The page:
Low-fat dairy consumption may increase chances of developing Parkinson's

Low-fat dairy consumption may increase chances of developing Parkinson's

WSFA/NBC - At least one million Americans live with Parkinson's disease and new research suggests the type of milk we use may contribute to that number.

Cutting calories with skim milk, low fat cheese, or nonfat yogurt may save you a pound or two, but at what price?

Neurologist Dr. Dean Sutherland said, "If you have dairy products, especially low fat dairy products three times a day or more for most of your life, you have a higher risk of getting Parkinson's."

Sutherland cites the Harvard study concerning those who consume a lot of low-fat dairy products and says the results are not surprising.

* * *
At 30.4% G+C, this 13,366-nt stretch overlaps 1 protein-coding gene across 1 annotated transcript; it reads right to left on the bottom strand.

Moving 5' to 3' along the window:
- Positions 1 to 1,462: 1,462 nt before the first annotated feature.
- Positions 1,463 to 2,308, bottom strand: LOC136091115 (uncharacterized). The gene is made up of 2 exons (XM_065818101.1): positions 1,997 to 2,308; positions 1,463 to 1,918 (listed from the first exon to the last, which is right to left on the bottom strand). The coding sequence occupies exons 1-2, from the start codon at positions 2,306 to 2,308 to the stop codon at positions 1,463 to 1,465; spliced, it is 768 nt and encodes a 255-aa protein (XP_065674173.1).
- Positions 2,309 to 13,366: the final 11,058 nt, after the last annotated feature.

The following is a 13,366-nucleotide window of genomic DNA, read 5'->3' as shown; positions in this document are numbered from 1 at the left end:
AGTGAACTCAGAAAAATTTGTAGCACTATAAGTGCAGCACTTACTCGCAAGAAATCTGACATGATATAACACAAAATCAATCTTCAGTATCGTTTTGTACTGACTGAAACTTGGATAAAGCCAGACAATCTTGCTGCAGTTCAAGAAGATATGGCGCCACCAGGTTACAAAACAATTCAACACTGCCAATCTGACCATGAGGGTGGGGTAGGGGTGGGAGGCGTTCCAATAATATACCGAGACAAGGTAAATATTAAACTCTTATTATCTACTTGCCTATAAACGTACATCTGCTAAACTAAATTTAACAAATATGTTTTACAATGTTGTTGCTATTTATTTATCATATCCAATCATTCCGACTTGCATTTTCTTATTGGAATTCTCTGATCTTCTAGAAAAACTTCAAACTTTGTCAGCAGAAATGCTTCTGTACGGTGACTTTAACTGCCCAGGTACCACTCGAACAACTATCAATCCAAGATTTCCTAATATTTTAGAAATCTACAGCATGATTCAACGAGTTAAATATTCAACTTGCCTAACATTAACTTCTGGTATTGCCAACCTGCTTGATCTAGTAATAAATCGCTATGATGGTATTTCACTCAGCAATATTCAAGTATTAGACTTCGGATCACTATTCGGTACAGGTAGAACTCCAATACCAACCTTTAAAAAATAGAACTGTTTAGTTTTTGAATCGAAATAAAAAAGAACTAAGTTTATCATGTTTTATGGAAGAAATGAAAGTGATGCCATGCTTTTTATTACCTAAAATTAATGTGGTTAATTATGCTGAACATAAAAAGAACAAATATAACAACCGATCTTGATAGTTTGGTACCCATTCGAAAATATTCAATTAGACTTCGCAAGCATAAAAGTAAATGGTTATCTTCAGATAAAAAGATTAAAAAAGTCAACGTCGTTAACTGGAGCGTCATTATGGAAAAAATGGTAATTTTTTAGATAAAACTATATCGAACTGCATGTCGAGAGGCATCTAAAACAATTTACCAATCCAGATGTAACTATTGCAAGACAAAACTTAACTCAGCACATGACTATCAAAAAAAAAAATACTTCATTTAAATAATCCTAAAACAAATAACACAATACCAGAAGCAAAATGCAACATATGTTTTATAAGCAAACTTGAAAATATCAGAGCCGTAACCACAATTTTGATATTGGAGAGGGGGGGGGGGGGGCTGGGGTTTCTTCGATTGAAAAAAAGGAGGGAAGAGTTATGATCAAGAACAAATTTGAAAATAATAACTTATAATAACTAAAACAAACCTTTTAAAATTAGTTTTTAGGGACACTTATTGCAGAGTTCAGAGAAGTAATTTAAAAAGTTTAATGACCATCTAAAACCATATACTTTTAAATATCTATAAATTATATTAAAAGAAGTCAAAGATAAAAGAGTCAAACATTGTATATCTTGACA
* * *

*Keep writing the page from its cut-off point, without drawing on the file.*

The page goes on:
Uric acid is a normal product in your blood. The higher you have levels of uric acid in your blood, the less likely you are to get Parkinson's, according to Sutherland.

Sutherland says all milk products lower uric acid. He also says pesticides, herbicides, fungicides, even some cleaning solutions like in the dry cleaning business have been associated with Parkinson's.

There is good news, however. The study found no correlation between full-fat dairy and Parkinson's. So, if you're exercising often and watching your dairy intake, you may be in the clear.

Researchers emphasized the study does not mean low-fat dairy is a direct "cause" of Parkinson's, but the link between the two is concerning and more research should be done.

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